Thursday, November 04, 2010

What Do Empires Do?

By Michael Parenti, Countercurrents, 23 September , 2010

When I wrote my book Against Empire in 1995, as might be expected, some of my U.S. compatriots thought it was wrong of me to call the United States an empire. It was widely believed that U.S. rulers did not pursue empire; they intervened abroad only out of self-defense or for humanitarian rescue operations or to restore order in a troubled region or overthrow tyranny, fight terrorism, and propagate democracy.

But by the year 2000, everyone started talking about the United States as an empire and writing books with titles like Sorrows of Empire, Follies of Empire, Twilight of Empire, or Empire of Illusions— all referring to the United States when they spoke of empire.

Even conservatives started using the word. Amazing. One could hear right-wing pundits announcing on U.S. television, “We’re an empire, with all the responsibilities and opportunities of empire and we better get used to it”; and “We are the strongest nation in the world and have every right to act as such”—as if having the power gives U.S. leaders an inherent entitlement to exercise it upon others as they might wish.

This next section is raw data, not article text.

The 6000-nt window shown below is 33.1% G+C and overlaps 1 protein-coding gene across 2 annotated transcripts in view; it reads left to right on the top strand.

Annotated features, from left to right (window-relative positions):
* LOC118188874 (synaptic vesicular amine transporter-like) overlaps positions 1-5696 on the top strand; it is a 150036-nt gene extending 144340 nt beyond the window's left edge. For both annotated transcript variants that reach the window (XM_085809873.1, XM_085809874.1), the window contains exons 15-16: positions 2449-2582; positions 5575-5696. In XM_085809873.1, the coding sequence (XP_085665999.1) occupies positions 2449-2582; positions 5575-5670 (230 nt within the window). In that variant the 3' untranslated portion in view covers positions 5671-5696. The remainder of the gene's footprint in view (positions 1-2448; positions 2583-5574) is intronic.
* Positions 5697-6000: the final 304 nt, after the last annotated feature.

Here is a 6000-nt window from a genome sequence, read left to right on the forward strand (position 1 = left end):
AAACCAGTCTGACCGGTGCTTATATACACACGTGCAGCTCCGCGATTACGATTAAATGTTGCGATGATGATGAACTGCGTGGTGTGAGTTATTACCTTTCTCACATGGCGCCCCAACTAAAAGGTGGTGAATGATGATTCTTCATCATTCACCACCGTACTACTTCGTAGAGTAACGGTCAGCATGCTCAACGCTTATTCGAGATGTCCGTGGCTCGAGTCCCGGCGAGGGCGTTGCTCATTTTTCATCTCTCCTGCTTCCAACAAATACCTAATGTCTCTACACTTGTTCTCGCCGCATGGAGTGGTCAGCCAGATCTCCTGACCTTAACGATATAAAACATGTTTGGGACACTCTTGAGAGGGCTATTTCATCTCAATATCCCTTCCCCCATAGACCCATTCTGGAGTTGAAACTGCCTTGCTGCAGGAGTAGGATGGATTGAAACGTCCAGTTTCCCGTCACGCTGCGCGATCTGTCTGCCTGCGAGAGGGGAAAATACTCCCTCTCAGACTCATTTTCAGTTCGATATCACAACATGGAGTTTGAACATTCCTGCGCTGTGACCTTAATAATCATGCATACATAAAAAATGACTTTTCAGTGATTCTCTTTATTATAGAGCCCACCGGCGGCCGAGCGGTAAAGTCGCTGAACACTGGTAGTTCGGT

“What is going on here?” I asked myself at the time. How is it that so many people feel free to talk about empire when they mean a United States empire? The ideological orthodoxy had always been that, unlike other countries, the USA did not indulge in colonization and conquest.

The answer, I realized, is that the word has been divested of its full meaning. “Empire” seems nowadays to mean simply dominion and control. Empire—for most of these late-coming critics— is concerned almost exclusively with power and prestige. What is usually missing from the public discourse is the process of empire and its politico-economic content. In other words, while we hear a lot about empire, we hear very little about imperialism.

Now that is strange, for imperialism is what empires are all about. Imperialism is what empires do. And by imperialism I do not mean the process of extending power and dominion without regard to material and financial interests. Indeed “imperialism” has been used by some authors in the same empty way that they use the word “empire,” to simply denote dominion and control with little attention given to political economic realities.

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